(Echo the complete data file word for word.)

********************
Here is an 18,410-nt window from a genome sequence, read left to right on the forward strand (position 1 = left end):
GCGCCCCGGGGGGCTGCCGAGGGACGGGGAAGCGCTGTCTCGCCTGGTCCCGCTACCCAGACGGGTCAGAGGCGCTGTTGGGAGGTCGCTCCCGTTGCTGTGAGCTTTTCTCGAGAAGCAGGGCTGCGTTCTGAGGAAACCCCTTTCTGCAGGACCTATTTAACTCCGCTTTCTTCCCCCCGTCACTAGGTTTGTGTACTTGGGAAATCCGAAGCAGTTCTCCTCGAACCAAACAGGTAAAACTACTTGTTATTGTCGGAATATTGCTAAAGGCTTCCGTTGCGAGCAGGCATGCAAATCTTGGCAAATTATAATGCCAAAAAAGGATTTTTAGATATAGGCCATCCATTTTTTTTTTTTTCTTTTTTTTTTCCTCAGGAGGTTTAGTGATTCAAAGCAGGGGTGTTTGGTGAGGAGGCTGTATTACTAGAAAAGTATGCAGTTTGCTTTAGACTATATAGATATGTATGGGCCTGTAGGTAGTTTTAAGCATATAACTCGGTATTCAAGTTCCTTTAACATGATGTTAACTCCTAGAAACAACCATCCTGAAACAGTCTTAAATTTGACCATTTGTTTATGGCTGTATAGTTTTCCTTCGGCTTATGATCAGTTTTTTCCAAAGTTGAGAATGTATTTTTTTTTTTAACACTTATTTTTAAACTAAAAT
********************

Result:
Here is an 18,410-nt window from a genome sequence, read left to right on the forward strand (position 1 = left end):
GCGCCCCGGGGGGCTGCCGAGGGACGGGGAAGCGCTGTCTCGCCTGGTCCCGCTACCCAGACGGGTCAGAGGCGCTGTTGGGAGGTCGCTCCCGTTGCTGTGAGCTTTTCTCGAGAAGCAGGGCTGCGTTCTGAGGAAACCCCTTTCTGCAGGACCTATTTAACTCCGCTTTCTTCCCCCCGTCACTAGGTTTGTGTACTTGGGAAATCCGAAGCAGTTCTCCTCGAACCAAACAGGTAAAACTACTTGTTATTGTCGGAATATTGCTAAAGGCTTCCGTTGCGAGCAGGCATGCAAATCTTGGCAAATTATAATGCCAAAAAAGGATTTTTAGATATAGGCCATCCATTTTTTTTTTTTTCTTTTTTTTTTCCTCAGGAGGTTTAGTGATTCAAAGCAGGGGTGTTTGGTGAGGAGGCTGTATTACTAGAAAAGTATGCAGTTTGCTTTAGACTATATAGATATGTATGGGCCTGTAGGTAGTTTTAAGCATATAACTCGGTATTCAAGTTCCTTTAACATGATGTTAACTCCTAGAAACAACCATCCTGAAACAGTCTTAAATTTGACCATTTGTTTATGGCTGTATAGTTTTCCTTCGGCTTATGATCAGTTTTTTCCAAAGTTGAGAATGTATTTTTTTTTTTAACACTTATTTTTAAACTAAAAT